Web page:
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Figure 1. A schematic representation of the three-stimulus visual oddball paradigm (with the circle task on the left and the square task on the right).

https://doi.org/10.1371/journal.pone.0034239.g001

This three-stimulus oddball paradigm involves two different attention processes: (i) the size-based detection of a target among standard stimuli in a complex discrimination task, (ii) the shape-based detection of expected vs. unexpected, infrequent stimuli, together with the need to resist interference produced by infrequent distracter stimuli (since the subjects were not told about these distracters in advance).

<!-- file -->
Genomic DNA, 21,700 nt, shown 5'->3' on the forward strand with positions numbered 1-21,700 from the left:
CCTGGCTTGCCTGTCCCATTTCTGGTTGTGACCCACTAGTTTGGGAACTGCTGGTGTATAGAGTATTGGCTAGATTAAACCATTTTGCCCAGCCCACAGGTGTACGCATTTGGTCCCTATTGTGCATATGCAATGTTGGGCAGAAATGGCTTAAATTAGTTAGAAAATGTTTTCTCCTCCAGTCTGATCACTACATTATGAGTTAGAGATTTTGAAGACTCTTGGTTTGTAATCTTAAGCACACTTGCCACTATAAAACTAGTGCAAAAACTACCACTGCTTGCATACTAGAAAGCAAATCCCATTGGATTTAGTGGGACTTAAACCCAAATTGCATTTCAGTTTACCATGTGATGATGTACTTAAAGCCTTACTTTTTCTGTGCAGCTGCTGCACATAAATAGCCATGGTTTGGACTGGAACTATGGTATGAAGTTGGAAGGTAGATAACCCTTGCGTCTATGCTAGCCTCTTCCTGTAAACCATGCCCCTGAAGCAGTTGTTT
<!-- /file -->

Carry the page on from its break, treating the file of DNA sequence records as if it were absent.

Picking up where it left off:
Before each task, all subjects had a practice run in the absence of distracter stimuli. The mean reaction time, the omission rate, the overall commission rate and the distracter commission rate were recorded. The omission rate was defined as the number of misses divided by the total number of targets (i.e. 60)×100. The overall commission rate was defined as the number of false alarms divided by the total number of non-target stimuli (distracter+standard stimuli, i.e. 660)×100. The distracter commission rate corresponded to the number of false alarms divided by the total numbers of distracters (i.e. 60)×100.